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April 26, 2010
Under The Knife
Another Call for Pitcher Protection
Chris Jakubauskas (concussion, 5/15)
I'm not saying that I have any answers, but that I'm at least asking the question. When Jakubauskas went down, taking a powerful liner off the bat of Lance Berkman directly to his head (WARNING: graphic video), all I could think was "it's happening again." I'd been having this conversation on Twitter, where some are ignorantly arguing against the idea of additional protection. While I don't want something extreme like an L-screen, I do think we could do something simple, like an unobtrusively padded hat or some modification of a Petr Cech-style helmt. Actually, what I'd like to see is baseball have an "X Prize"-style contest to get the best possible solution into production. Invent something that reduces the impact of a ball to the head while weighing less than a pound and you win. While the headline of this article makes my stomach turn a bit, I understand what the writer and the pitchers quoted are getting at. They can't think about it, but then again, they shouldn't have to. A batter doesn't "think" about getting beaned, though they're conscious of the possibility. They also have a helmet on, maybe a leg guard to help with fouls. Pitchers? Nothing. Jakubauskas is out of the hospital, but on the DL. His recovery from concussion will be closely monitored. His move to Pittsburgh wasn't expected to be long-term, but this could accelerate the call-up of former first-round pick Brad Lincoln. What's important here is that Jakubauskas is alive and should be fine. It could have been much worse and one of these days, it will be.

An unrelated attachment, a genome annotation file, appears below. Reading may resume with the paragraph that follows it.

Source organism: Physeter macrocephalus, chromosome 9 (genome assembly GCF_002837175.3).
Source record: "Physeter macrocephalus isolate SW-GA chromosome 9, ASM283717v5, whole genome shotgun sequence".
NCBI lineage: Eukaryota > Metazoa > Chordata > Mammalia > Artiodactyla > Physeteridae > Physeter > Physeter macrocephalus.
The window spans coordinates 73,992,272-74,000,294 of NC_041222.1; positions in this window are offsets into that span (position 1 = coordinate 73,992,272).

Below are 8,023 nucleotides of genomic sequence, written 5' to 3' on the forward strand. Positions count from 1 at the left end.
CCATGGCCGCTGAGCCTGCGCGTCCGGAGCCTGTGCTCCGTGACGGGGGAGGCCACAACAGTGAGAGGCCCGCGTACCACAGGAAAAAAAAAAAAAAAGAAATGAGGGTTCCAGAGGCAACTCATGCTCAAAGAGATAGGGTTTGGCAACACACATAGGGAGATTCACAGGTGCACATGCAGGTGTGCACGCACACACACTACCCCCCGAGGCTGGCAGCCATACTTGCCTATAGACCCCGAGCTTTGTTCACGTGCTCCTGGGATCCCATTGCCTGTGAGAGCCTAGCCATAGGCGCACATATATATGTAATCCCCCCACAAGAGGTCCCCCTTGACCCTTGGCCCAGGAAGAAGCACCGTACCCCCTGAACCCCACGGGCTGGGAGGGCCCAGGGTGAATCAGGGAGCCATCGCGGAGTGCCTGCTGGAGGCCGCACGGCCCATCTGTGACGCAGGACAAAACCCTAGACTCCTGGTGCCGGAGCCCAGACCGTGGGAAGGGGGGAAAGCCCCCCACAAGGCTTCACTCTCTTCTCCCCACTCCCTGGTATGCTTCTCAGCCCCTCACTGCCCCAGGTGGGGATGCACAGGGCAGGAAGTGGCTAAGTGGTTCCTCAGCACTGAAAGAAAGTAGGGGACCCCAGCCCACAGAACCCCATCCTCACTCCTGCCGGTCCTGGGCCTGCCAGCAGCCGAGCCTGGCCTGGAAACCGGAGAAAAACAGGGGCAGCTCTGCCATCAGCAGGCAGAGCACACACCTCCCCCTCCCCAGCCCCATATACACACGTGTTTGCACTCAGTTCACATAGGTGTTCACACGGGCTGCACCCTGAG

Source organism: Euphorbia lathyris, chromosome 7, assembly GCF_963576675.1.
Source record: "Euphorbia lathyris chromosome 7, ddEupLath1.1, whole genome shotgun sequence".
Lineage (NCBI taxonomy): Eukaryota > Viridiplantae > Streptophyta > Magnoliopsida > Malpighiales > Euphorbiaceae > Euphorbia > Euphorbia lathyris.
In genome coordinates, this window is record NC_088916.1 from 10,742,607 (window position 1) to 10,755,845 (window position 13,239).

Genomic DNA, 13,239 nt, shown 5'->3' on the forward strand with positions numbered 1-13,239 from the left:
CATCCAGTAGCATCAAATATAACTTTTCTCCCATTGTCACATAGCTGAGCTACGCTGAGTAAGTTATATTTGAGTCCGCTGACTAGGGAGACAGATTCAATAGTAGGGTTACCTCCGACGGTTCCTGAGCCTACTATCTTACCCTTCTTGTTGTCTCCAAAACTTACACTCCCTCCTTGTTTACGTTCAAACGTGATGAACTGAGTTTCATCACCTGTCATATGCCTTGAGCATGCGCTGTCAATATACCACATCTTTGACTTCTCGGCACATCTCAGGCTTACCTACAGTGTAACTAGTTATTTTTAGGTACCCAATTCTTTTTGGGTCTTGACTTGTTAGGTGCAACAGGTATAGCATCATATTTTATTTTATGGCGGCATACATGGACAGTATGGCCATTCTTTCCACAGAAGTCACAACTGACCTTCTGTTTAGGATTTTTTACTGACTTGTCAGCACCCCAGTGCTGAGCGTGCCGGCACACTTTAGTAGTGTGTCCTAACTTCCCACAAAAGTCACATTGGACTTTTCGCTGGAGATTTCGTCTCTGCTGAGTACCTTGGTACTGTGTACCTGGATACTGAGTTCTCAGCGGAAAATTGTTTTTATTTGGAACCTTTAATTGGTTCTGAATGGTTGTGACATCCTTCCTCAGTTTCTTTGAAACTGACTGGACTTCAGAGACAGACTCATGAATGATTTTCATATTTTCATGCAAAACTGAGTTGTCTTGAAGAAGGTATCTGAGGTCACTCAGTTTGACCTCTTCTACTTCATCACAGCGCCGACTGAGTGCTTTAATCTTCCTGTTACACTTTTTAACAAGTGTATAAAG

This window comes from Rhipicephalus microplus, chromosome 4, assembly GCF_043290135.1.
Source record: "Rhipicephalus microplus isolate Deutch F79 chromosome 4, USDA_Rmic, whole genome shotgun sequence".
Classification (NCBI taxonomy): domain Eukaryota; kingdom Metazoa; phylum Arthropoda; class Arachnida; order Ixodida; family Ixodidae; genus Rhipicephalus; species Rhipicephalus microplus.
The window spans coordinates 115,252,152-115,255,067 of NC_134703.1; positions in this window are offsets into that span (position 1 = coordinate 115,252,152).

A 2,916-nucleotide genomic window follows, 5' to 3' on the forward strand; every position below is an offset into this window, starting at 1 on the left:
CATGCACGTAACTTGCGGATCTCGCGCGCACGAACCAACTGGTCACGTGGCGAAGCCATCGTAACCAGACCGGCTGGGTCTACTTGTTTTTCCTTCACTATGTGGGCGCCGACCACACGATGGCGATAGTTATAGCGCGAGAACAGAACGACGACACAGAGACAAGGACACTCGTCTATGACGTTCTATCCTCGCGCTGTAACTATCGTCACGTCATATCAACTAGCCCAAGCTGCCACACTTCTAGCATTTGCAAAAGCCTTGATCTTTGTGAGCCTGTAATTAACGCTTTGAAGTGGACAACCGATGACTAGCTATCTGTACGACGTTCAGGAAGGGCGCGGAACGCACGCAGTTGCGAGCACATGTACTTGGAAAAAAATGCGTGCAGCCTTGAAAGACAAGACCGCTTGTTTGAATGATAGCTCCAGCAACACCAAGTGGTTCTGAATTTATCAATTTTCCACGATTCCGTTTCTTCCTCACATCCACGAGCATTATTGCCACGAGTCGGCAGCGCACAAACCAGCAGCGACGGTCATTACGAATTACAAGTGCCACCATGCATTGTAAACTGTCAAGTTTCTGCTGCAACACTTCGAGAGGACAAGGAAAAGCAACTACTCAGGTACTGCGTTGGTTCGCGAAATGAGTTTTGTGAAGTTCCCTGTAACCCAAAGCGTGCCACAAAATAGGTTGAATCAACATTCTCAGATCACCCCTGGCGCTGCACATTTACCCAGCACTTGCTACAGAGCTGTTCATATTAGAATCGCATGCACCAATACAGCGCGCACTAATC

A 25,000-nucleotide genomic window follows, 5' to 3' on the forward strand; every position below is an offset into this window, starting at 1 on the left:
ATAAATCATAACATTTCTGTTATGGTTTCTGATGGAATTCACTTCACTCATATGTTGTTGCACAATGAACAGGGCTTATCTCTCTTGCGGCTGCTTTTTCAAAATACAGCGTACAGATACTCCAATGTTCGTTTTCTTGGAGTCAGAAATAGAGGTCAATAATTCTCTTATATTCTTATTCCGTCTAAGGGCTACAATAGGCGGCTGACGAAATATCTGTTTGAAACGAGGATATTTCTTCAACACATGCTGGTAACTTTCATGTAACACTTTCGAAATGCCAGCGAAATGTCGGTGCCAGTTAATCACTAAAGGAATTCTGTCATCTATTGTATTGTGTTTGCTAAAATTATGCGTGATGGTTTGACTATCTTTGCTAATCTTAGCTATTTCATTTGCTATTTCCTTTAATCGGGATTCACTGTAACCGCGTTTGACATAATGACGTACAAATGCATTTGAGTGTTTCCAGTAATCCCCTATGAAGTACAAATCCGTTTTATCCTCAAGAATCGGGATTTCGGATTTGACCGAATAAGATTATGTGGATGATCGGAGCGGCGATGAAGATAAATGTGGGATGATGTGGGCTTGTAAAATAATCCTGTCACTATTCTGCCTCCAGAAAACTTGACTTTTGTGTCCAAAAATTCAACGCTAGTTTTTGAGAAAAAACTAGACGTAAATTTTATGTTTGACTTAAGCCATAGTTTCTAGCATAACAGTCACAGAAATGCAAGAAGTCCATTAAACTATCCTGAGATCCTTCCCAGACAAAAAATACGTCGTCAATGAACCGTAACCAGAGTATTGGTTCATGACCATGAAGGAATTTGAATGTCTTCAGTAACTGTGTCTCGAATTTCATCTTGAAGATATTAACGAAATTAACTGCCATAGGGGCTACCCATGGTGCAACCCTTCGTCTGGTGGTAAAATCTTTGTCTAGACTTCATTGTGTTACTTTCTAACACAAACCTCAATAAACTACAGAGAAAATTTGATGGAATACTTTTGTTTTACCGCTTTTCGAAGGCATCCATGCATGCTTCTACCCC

Brett Anderson (elbow cramp)
There was a bit of panic on Saturday among Athletics fans when Anderson came out of the game early due to an elbow problem. There wasn't much panic in the Oakland front office or medical staff, however. Anderson's elbow problem was nothing more than a cramp. While a bit odd, they've dealt with this before with Anderson. There's an element of fatigue here, since muscles don't cramp up for no reason. Last time it happened was during 2009 spring training, so call this one a bit of progress. One source compared it to dead arm, saying "Anderson's a big boy. He just has this reaction rather than that slow, dead thing some get." It's not a major concern and just like last time, Anderson is not expected to miss any time. The Athletics will watch him closely next time out and have enough depth to skip him through a turn in the rotation if necessary.
John Maine (elbow cramp)